I’m not the most poetic individual on earth, but I have always agreed with the proverb that “[a word aptly spoken is like apples of gold in settings of silver](http://www.biblegateway.com/passage/?search=Proverbs%2025:11&version=NIV)(1).”
I always feel that I should write poetry, but rarely ever get around to it. Likewise, I feel I ought to read it more often, but don’t usually stray beyond the shorter works of C.S. Lewis, or Robert Frost.
Last week at “priestly formation” a guest speaker brought in some of his favourite poems and he convinced me that I ought to chase down more aptly spoken words. So maybe on tuesdays, or maybe just this tuesday, I’ll share one with you. (Can any lawyers tell me if I am doing something illegal here?)
**”FIve Ways to Kill a Man” by [Edwin Brock](http://en.wikipedia.org/wiki/Edwin_Brock)**
(apologies for the lack of formatting. It’s formatted where I enter it, but not coming up on the site…)
>There are many cumbersome ways to kill a man.
> You can make him carry a plank of wood to the top of a hill and nail him to it.
> To do this properly you require a crowd of people wearing sandals, a cock that crows, a cloak
to dissect, a sponge, some vinegar and one man to hammer the nails home.
> Or you can take a length of steel, shaped and chased in a traditional way,
and attempt to pierce the metal cage he wears.
> But for this you need white horses, English trees, men with bows and arrows, at least two flags, a prince, and a castle to hold your banquet in.
> Dispensing with nobility, you may, if the wind allows, blow gas at him. But then you need a mile of mud sliced through with ditches, not to mention black boots, bomb craters, more mud, a plague of rats, a dozen songs and some round hats made of steel.
> In an age of aeroplanes, you may fly miles above your victim and dispose of him by pressing one small switch. All you then require is an ocean to separate you, two systems of government, a nation’s scientists, several factories, a psychopath and land that no-one needs for several years.
> These are, as I began, cumbersome ways to kill a man.
> Simpler, direct, and much more neat is to see that he is living somewhere in the middle of the twentieth century, and leave him there.
What do you think? What’s in the last stanza? Is it implying that we have the freedom & opportunity to look back at 2000+ years of brutal history & yet we don’t learn? Or is it pointing to unparalleled dangers in a modern society?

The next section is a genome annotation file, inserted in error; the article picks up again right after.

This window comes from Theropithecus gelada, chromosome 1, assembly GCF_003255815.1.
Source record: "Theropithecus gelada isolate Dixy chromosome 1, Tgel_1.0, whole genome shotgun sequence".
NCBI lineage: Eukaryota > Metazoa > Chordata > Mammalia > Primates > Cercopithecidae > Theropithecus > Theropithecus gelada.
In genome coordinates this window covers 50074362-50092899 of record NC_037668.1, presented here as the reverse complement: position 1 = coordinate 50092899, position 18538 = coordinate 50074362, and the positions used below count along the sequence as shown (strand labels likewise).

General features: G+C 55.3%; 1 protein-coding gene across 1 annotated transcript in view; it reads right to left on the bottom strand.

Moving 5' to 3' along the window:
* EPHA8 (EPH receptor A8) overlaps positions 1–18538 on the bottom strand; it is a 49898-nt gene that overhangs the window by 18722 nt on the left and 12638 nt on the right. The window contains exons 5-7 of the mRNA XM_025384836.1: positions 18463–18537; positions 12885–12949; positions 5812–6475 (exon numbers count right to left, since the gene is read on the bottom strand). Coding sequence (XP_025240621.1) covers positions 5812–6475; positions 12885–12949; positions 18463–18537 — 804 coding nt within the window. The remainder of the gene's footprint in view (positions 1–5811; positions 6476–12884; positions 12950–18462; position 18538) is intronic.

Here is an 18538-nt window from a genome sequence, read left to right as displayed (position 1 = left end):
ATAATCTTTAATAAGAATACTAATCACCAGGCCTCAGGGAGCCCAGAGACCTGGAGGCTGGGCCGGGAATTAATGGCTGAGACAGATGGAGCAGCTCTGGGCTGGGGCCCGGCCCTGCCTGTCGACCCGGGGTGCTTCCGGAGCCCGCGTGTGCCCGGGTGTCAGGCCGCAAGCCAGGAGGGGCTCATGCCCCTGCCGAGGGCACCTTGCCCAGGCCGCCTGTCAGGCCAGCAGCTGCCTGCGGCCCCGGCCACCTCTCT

Either way, it’s a beautifully written poem!
(1) I Digress: I have a bit of a thing for bookmarks. Much to my beloved wife’s consternation, I had to track down a bookmark from just about every place we visited on our honeymoon. Many of them just sit in a box. Occasionally I remember to leave them in a book. I think part of my my little addiction came from the first time I ever read “[Lord of the Rings](http://www.amazon.com/Lord-Rings-50th-Anniversary-Vol/dp/0618640150/ref=sr_1_3?ie=UTF8&s=books&qid=1268716981&sr=1-3)” as a primary school kid of 11. I remember borrowing “the Fellowship of the Ring” and finding a textured card bookmark inside, with a beautiful picture of a golden apple on a silver trellis. I used that bookmark from 6th grade till I lost in in about year 10. It guided me through maybe hundreds of books during my literary golden age. I tasted and digested (and now, unfortunately, have mostly forgotten) many aptly spoken words, and that little icon came with me… What I’d give to find that book mark again! Every other bookmarks since, valuable though it maybe, laden with memories of Scottish summer days, or eating fresh bread under the Eiffel tower, are still just a poor cousin to my constant reading companion. Is it odd for me to have such a powerful connection to a piece of cardboard?
One thought on “Poetry Tuesday”
That is a great poem Tim. I assume he wrote it in around the 1950s. I don’t think he was very happy with the state of things 🙂
I, too, become attached to bookmarks so don’t find it odd at all.